Res Judicata In Bankruptcy Proceedings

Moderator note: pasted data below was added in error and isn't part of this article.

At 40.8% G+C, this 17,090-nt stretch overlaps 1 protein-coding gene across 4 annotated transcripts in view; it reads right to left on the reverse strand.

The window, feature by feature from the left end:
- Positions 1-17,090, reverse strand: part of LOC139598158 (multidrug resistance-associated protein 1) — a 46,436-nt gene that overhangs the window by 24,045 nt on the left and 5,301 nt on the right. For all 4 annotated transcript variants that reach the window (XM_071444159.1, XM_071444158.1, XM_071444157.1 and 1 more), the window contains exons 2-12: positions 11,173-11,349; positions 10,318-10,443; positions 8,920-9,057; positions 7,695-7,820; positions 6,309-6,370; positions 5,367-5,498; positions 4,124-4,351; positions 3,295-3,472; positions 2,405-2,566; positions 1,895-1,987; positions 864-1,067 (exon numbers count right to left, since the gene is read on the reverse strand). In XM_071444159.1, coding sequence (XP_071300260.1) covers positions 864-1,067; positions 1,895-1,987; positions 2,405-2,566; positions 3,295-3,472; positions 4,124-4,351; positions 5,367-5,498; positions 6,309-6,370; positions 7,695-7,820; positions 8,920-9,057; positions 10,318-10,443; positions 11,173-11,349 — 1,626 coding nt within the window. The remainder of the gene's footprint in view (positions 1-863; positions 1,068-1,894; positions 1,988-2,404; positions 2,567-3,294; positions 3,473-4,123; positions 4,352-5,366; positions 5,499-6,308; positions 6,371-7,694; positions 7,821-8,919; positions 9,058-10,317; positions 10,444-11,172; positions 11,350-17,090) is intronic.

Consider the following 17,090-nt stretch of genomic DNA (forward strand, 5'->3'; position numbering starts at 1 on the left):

Bank of America v. McLaughlin involved a prior federal bankruptcy proceeding, in which the referee determined two issues: that McLaughlin was not a "farmer" under the terms of the Bankruptcy Act and that it was not the owner of the property it claimed to be farming. The federal Ninth Circuit affirmed, resting its opinion on McLaughlin's relation as a farmer. (40 Cal. App. 2d at p. 625, citing McLaughlin Land & Livestock Co. v. Bank of America etc. (9th Cir. 1938) 94 F.2d 491.) As for "the effect of a decree determining more than one issue" (40 Cal. App. 2d at p. 628), the California Court of Appeal in McLaughlin ignored statements to the contrary in the federal Ninth Circuit's opinion, and held: "[The bankruptcy] court, upon issues squarely presented by . . . appellant, found that appellant was not a farming corporation, and also found that the trustees' sale was valid, that the bank became the owner of the property by purchase at a trustees' sale, and that appellant owned no interest. These findings having been incorporated in the judgment it must be assumed that when the Circuit Court of Appeals affirmed the judgment it became res judicata of both the issues tendered and tried. This rule is stated in 34 C. J. 773 as follows: 'A general affirmance of a judgment on appeal makes it res judicata as to all of the issues, claims, or controversies involved in the action and passed upon by the court below, although the appellate court does not consider or decide upon all of them.' Upon the same subject and to the same result, it was said in State v. City of Cleveland, 60 Ohio App. 395 [22 N. E. (2d) 223, 226]: 'However, it is universally held that a court speaks by its record or journal and not by its opinions, and nothing contained in the opinion of the Circuit Court of Appeals can affect the adjudication of the District Court, unless carried into the judgment of the reviewing court. The judgment of the Circuit Court of Appeals was an affirmance of the judgment of the District Court leaving that judgment in its entirety as a final and binding adjudication of the issues presented. (Citing cases.)' " ( Bank of America v. McLaughlin, supra, 40 Cal. App. 2d at pp. 628-629, first italics added.) The rule stated at page 773 of volume 34 Corpus Juris (1924) Judgments, section 1190, cited by the McLaughlin court, is completely abandoned in the modern work, 50 Corpus Juris Secundum (1997) Judgment, section 725, page 266, which follows the Restatement: "In the case of a judgment based on alternative grounds, which is affirmed on only one of the grounds, the ground omitted from the decision is not considered to have been fully adjudicated and is not conclusively established for the purposes of res judicata." (C.J.S., supra, Judgment, 725, p. 266, fn. omitted.) The only other authority cited by the McLaughlin court, State ex rel. Squire v. City of Cleveland (1937) 60 Ohio App. 395 [14 Ohio Op. 432, 22 N.E.2d 223, 226], relied on early federal circuit court decisions, the most recent of which was decided in 1905, and only that case, Russell v. Russell, supra, 134 Fed. 840 (Russell), a two-page decision, involved a res judicata issue. The Russell court considered the effect of a prior state court judgment, which was the subject of an appellate decision. The lower federal court had held that the effect of the prior judgment could be determined by the views expressed by the appellate court in its filed opinion. the Third Circuit disagreed. (Russell, at p. 841.) 15 As discussed, ante, at page 1457, the Second Circuit in Moran Towing strongly criticized the rule applied in Russell. The McLaughlin court reached its decision without considering the arguments, well stated three years earlier in Moran Towing, in favor of looking to the appellate court's opinion to discover the ground of its decision. The Supreme Court in Martin, supra, 2 Cal. 2d at page 761, cited McLaughlin, but only for the proposition that a federal court judgment has the same effect in the courts of this state as it would in a federal court. The Martin court found it unnecessary to decide the issue that we determine here. ( Id. at pp. 762-763.)